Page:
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RoboCop (2014) - Film Review

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Published February 6th 2014
Man of fine mettle, I mean metal

Robocop, the 1987 Sci-Fi movie is being remade in 2014 but not everything about it is the same. Although the storyline is fundamentally the same as the previous one, there are significant areas where the writer and director have endeavoured to give the movie a fair chance to succeed

Jose Padilha's Robocop (of 2014) is going to be compared to the 1987 original at every step of the way, however I think it strongly deserves to be looked at for its own merit.

Beware of spoilers ahead.

The opening few minutes are pretty impactful and sets the scene very swiftly. Pat Novak (Played by Samuel L Jackson) is hosting the Novak element and his dark comedy and biased opinion is evident quite quickly. A Middle Eastern city controlled by US robotic troops is a major success story & talk of the show, but sadly not enough to convince America to use the creation of its own country to their benefit.

The biggie Omnicorp, whose CEO is Sellars (Michael Keaton), wants to earn big and make big, however, is facing immense opposition from the Senate regarding the bill that prohibits usage of robots in the Police Department. A wonderful idea strikes Sellars to infuse human elements and robotic elements that can be programmed to achieve the best of both worlds. He seeks help from Dr. Norton (played by Gary Oldman).

Cop Alex Murphy (Joel Kinnaman of AMC's "The Killing") is a cop on duty at the Detroit Police department who suffers 4th degree burns in a staged car bomb and is the chosen one for Dr. Norton's experiment. Thus, RoboCop is born.

What follows is the usual first test of RoboCop a.k.a Tinman (although personally I would have preferred calling him Stannum) and his ability to improve from seemingly dismal performance compared to other robots to A grade performance. Trust the human element in him for that.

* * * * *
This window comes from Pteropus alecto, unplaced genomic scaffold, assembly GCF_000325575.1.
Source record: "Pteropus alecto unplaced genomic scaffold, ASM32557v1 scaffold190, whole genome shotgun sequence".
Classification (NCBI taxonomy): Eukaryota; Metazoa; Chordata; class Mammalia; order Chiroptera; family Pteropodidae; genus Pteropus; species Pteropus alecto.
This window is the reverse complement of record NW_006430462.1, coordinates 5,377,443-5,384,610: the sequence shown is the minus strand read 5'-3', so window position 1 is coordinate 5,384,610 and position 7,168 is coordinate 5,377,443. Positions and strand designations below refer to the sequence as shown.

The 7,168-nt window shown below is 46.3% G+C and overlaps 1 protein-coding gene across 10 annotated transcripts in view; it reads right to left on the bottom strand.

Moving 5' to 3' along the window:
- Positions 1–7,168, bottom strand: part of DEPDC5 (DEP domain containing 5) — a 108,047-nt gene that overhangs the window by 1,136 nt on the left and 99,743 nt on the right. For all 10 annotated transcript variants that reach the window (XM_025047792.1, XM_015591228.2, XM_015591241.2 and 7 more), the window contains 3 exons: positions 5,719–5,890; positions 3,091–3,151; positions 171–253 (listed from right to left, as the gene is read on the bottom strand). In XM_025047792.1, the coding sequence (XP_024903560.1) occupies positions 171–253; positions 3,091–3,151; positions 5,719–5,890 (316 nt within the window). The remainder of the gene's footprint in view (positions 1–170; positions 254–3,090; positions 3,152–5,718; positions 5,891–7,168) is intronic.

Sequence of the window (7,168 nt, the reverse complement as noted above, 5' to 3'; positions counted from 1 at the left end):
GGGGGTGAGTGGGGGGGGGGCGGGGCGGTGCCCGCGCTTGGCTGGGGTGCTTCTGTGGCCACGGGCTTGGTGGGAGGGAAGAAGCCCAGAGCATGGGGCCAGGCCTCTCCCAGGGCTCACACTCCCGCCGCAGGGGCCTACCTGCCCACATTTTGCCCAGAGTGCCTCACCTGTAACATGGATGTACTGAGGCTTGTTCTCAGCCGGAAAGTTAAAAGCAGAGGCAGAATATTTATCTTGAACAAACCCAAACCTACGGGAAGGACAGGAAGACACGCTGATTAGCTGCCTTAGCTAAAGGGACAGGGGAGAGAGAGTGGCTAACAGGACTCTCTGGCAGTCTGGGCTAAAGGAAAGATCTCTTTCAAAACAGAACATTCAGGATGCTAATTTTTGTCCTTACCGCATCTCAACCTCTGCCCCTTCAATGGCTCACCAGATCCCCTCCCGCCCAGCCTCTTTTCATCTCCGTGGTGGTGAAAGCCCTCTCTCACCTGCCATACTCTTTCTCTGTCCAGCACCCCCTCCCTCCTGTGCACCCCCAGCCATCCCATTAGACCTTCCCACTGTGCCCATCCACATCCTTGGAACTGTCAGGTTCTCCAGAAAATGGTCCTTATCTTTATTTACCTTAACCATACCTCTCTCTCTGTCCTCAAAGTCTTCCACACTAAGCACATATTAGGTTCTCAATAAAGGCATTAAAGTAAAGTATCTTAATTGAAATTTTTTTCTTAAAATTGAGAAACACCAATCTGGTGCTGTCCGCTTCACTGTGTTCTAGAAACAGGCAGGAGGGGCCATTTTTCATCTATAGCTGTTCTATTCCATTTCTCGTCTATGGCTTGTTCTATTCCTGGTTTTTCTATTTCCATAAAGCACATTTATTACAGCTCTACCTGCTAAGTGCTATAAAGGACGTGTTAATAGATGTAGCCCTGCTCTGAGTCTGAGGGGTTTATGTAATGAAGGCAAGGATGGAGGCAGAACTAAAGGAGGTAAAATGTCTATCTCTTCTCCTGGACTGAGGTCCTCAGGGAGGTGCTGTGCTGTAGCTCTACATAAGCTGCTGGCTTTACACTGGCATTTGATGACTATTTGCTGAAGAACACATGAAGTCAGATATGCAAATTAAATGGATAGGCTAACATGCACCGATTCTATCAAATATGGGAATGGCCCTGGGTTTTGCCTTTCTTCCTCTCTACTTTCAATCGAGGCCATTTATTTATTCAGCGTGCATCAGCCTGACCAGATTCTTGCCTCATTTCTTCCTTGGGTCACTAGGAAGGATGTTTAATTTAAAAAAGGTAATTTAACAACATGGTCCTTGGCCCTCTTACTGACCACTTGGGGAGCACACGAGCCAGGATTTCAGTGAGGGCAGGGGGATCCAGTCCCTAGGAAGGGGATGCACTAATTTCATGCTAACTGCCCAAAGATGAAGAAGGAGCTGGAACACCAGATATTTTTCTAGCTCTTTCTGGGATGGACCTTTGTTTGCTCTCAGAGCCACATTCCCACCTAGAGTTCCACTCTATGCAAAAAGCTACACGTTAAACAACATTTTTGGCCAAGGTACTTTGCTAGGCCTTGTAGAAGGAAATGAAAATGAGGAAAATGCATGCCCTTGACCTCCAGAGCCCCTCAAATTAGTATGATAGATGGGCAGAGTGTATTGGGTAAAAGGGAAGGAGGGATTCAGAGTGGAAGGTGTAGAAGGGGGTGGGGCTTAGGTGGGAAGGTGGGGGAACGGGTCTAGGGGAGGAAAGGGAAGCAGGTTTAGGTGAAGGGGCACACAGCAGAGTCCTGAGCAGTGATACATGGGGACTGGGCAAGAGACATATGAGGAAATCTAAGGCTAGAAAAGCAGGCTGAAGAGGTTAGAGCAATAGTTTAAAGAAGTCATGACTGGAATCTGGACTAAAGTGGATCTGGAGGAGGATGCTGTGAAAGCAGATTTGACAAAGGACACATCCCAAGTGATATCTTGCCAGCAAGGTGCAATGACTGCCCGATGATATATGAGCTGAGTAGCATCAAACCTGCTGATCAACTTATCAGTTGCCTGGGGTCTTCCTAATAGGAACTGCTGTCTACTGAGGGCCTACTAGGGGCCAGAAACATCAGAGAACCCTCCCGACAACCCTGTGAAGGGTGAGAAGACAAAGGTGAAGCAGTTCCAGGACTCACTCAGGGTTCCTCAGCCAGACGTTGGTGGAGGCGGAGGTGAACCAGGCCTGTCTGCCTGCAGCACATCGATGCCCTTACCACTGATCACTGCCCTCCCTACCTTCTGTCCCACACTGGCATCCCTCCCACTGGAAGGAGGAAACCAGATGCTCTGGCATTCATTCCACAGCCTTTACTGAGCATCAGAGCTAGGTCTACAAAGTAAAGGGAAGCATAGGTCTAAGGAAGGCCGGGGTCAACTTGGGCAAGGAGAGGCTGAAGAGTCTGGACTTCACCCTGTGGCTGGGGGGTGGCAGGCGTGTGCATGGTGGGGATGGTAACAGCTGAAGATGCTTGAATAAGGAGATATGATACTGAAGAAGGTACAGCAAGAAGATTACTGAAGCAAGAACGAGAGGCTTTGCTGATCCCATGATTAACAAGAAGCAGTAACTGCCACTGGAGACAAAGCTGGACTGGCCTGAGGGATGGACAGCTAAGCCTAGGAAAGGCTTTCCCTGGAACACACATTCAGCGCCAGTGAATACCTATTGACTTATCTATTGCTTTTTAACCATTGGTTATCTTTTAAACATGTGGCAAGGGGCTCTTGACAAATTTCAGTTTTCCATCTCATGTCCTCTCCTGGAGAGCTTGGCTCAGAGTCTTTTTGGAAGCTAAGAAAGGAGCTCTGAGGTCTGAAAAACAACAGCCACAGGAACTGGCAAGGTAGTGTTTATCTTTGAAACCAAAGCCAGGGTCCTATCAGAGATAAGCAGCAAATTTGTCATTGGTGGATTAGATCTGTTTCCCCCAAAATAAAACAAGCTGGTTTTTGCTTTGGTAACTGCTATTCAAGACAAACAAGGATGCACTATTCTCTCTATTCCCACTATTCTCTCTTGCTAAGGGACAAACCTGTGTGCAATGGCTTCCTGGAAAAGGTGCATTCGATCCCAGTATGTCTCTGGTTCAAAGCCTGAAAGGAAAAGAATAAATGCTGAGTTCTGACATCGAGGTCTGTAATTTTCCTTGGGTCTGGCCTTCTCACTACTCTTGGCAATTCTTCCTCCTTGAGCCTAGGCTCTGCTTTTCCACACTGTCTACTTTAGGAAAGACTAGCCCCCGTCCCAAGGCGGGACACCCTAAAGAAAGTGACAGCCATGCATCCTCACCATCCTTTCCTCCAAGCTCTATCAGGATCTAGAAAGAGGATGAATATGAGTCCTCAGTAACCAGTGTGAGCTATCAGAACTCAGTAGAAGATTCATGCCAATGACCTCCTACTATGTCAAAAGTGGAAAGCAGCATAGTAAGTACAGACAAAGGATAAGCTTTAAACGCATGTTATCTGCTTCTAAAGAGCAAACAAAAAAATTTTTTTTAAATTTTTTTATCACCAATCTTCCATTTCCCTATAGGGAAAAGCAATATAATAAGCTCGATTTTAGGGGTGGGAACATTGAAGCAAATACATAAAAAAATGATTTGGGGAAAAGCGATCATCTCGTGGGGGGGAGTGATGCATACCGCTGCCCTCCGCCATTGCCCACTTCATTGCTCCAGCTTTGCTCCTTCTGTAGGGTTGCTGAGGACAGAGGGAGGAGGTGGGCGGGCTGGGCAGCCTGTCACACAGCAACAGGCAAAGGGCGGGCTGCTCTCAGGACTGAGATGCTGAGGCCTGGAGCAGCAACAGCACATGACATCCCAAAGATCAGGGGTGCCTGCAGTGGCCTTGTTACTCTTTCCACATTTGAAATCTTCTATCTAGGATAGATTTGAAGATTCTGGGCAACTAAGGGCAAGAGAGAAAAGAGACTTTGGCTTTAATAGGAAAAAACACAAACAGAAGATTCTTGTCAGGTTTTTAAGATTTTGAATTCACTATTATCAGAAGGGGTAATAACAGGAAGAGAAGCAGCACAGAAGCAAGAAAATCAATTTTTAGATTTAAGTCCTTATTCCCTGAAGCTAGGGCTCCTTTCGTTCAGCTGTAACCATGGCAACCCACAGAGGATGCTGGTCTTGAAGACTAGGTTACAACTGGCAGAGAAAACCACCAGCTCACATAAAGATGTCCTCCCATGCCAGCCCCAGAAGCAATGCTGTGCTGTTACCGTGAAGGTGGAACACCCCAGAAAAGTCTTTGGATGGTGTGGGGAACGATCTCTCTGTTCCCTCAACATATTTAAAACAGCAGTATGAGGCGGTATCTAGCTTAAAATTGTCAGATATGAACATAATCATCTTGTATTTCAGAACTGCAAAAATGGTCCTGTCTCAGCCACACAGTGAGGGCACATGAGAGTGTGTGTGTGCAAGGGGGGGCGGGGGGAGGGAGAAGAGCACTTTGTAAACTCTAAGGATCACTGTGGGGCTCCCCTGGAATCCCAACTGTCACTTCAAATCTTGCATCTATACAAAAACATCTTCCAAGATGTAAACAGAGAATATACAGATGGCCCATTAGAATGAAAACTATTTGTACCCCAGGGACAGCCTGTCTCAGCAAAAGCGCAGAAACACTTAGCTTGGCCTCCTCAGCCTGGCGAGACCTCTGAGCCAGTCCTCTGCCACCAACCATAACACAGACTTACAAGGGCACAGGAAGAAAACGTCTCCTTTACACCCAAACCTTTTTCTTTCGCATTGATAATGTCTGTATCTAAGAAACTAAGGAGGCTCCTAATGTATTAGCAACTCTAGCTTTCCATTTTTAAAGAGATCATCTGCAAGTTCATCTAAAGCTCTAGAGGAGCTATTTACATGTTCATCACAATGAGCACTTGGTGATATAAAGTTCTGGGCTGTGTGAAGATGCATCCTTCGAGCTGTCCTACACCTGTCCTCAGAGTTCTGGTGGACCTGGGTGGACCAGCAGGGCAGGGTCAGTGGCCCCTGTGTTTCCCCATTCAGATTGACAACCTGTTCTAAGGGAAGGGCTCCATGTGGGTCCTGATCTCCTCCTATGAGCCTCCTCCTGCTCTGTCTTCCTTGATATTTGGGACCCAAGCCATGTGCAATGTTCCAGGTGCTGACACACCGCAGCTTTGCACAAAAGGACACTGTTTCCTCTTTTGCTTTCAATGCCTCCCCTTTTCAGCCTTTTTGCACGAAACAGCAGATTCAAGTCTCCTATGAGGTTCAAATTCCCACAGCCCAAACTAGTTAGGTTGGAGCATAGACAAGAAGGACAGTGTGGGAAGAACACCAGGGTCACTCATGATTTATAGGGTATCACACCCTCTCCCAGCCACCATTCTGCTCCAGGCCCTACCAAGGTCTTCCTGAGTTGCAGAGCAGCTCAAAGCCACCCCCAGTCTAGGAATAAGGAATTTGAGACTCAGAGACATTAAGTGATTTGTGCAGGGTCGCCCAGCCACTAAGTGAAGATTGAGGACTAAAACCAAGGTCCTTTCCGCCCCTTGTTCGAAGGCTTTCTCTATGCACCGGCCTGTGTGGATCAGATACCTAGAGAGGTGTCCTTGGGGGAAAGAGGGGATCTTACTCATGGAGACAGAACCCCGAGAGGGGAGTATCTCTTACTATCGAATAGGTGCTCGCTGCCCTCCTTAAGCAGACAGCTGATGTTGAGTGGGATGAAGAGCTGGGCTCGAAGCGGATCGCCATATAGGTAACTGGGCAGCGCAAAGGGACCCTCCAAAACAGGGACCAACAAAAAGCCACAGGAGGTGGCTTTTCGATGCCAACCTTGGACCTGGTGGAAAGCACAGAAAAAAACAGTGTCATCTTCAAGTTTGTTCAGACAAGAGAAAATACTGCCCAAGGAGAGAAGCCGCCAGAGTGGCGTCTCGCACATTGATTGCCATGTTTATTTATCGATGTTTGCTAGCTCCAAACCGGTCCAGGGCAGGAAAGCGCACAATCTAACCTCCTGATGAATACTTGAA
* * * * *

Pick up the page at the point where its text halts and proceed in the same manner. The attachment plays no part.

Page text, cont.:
The Robocop suit deserves a mention. It's smart black and has a shield covering half his face that can draw back to reveal his entire face when the human self is required. He also has a super bike quite fitting his look.

Technological advancements in film making is evident with the testing lab, disintegration of RoboCop's suit and simulation of the RoboCop's assignments. Rick (Jackie Earle Haley) plays the military tough master who is unforgiving and doesn't trust that RoboCop is anywhere as good as his robots.

The movie doesn't dwell too much on any one aspect and keeps the momentum going (a good thing). I had quite high hopes of RoboCop's reunion with his family for the first time after his transformation, however it seemed to completely miss the point.

Although not wow-ed by it, the movie surely holds ground and Padilha will take much credit for it.

Images appear courtesy of Sony Pictures Australia.
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When: Now showing
Where: In cinemas
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